Falize: An Unmasked Jewel
veryone who works in the industry has heard the story of “that one piece” that their friend had come across, which turned out to be much more than the dealer was selling it as, and recently I’ve been fortunate enough to have this happen to me when I came across a which could possibly be by the French jeweller Falize.
Recently, I recall a friend of mine coming across an eBay listing for a brooch marked “Sterle.” The piece was being sold as gold plated sterling silver, made in France. Taking a mild chance, she bought the brooch. When it arrived, she would discover it would be by none other than the acclaimed retro designer Pierre Sterlé, and crafted in gold, platinum and diamonds!
Needless to say I was gobsmacked when I heard her tale, and didn’t believe it until she showed me the evidence. At the time, I had no clue that in just a few short weeks my own tale would begin to take shape.
Fast forward to an average day at work, sorting through jewellery for resale, and doing a little more digging on the pieces I found interesting and different. Casually pulling out my paperknife, and cutting open the plain white envelopes our purchases are stored in, out slid a brooch which left me breathless.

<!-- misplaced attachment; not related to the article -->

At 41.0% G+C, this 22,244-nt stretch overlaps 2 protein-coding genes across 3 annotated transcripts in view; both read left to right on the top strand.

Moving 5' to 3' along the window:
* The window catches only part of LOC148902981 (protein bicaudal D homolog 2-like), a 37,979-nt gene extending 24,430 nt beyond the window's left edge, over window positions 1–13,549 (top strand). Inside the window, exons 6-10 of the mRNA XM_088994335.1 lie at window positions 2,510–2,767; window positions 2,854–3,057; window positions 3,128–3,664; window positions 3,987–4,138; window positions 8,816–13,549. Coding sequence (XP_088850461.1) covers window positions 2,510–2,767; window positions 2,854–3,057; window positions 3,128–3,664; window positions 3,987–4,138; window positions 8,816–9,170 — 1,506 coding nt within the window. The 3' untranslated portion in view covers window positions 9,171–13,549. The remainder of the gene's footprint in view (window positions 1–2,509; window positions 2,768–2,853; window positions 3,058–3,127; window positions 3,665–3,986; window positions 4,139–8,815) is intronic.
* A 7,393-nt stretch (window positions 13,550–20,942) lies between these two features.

Weight, like a pebble sitting in your palm.
Enamel, expertly crafted cloisonné and gold wire inlay, with two separate motifs; clearly the work of a master.
Finish, although age had taken its toll and a period repair had left the brooch wanting, you could still see its glimmer beneath its now aged and lightly scarred face.
I rolled over to my microscope to begin looking for a makers mark, a karat mark, something to help me decipher its secrets. But, the brooch gave me nothing. The only conclusion I could make at the time was that it was an antique piece, likely dating from the 1860’s – 1870’s based on pin’s closure style.
Left feeling underwhelmed with the lack of more discovery, I knew in my gut that it was something…different, even though I couldn’t quite place it yet. So, I slid the brooch back into its envelope, and tucked it away for safe keeping.
Six months would pass, and countless pieces would go through my hands before I would discover more about the anonymous piece sitting in the vault. I was researching and browsing a sale which had happened in 2017 at Christie’s, when my heart would suddenly jump out of my chest as if I had seen a ghost.
A brooch, bearing a striking resemblance to the one I had. I rushed to the vault, and pulled it up beside the image, and couldn’t believe my eyes. Just like that, I had a potential name: Falize.
Who was Falize?
Falize was born in Belgium, the son of a notable shoe maker in 1811. The eldest of four, he found his passion early in life when his father arranged for him to enroll in drawing classes. When he was 11, his father passed away and was sent to live in Paris under the guardianship of relatives. Just six years later, Falize would leave school and would be introduced to the world of fine jewellery.